I Miss You When I Blink
Mary Laura Philpott
Page count: 288
This was a brilliant book, perfect to read at the start of a new year when new beginnings and do-overs are happening all over the place. Philpott is a genius at presenting messages and themes, tucked neatly into metaphors and analogies.
Her analysis of the original story of The Little Mermaid was insightful, her approach to explaining and discussing Type-A personalities was hilarious and spot-on, and her message about the importance of doing what needs to be done, even if you’re not quite sure that you’re doing it right—even if you’re discouraged and frustrated and tired—is easy to find in every essay.
I loved that Philpott explained the title of her book right off the bat. It affected the way that I listened to the rest—I knew exactly what she wanted me to learn from the start, and I did exactly that.
“I miss you when I blink” can mean so many different things; it really depends on how you interpret it. It can refer to someone loving someone else so intensely and passionately that even losing sight that person for the second it takes to blink is unbearable.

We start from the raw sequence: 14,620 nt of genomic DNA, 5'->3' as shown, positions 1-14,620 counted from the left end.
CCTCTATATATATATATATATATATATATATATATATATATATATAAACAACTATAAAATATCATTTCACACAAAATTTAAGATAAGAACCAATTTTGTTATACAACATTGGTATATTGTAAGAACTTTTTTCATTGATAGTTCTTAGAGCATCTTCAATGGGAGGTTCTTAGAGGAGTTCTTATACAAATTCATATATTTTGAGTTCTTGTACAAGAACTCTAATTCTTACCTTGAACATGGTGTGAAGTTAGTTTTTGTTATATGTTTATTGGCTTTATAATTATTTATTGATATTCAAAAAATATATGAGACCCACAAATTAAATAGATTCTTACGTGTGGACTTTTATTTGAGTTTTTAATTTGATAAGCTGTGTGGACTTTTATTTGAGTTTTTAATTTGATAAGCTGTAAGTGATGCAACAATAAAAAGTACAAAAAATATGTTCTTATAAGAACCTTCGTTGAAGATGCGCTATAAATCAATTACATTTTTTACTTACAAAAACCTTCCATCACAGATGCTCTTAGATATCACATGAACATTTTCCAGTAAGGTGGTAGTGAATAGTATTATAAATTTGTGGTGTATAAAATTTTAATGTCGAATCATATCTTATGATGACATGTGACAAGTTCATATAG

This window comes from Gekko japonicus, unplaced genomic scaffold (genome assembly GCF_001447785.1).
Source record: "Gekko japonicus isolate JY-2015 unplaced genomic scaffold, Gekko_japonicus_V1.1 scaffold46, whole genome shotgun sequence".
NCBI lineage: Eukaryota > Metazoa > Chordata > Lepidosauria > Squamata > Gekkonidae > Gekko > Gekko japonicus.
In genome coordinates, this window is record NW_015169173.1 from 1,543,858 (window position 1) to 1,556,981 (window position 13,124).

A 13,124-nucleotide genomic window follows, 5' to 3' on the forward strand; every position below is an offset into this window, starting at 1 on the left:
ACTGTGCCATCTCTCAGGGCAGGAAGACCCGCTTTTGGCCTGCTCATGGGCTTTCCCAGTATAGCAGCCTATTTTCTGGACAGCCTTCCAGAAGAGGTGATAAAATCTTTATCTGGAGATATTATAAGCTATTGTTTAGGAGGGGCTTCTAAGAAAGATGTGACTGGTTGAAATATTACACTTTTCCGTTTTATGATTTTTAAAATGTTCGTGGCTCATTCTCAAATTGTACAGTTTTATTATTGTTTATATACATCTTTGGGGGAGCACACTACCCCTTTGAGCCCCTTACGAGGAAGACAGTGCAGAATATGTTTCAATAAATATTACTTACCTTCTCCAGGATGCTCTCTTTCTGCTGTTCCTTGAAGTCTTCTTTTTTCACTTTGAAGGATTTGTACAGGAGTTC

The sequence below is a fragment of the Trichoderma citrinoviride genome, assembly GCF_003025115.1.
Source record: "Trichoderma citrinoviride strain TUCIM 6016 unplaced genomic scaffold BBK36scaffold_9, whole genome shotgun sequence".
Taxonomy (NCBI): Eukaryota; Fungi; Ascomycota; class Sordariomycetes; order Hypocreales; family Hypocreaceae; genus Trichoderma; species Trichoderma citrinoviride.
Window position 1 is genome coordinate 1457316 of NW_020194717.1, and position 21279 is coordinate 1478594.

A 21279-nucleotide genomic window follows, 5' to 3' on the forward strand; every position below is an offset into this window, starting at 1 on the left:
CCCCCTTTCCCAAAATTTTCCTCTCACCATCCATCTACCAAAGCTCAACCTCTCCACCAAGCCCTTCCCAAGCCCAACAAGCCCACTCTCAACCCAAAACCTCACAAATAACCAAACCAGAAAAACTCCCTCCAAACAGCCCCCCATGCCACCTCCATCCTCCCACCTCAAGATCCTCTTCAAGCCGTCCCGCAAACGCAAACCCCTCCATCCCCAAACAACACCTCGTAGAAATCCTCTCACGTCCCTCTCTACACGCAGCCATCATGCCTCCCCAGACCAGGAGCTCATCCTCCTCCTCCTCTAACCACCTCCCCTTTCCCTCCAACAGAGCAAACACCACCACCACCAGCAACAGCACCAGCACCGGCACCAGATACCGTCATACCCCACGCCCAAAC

But “I miss you when I blink” can also mean the idea that life continues on at full-speed every second of the day; it doesn’t stop when we blink, or when we’re stressed, or when we’re distracted. We’re missing things when we don’t take time to enjoy them—when we let life pass by just going through the motions. “I miss you when I blink” means that time passes quickly, and we have to make the most of it while we can. Life is the way it is for one second and can be totally different the next time you open your eyes. You just never know.
I love Philpott’s approach to writing. This memoir is full of advice on writing—how to keep yourself accountable and writing continuously instead of letting it get pushed aside for other everyday activities, for example. I find it fascinating to listen to other writers talk about their writing process, and it’s always comforting to hear someone else admit that it’s difficult sometimes.
I loved this book. In the words of Mary Laura Philpott, “Bang. Done.”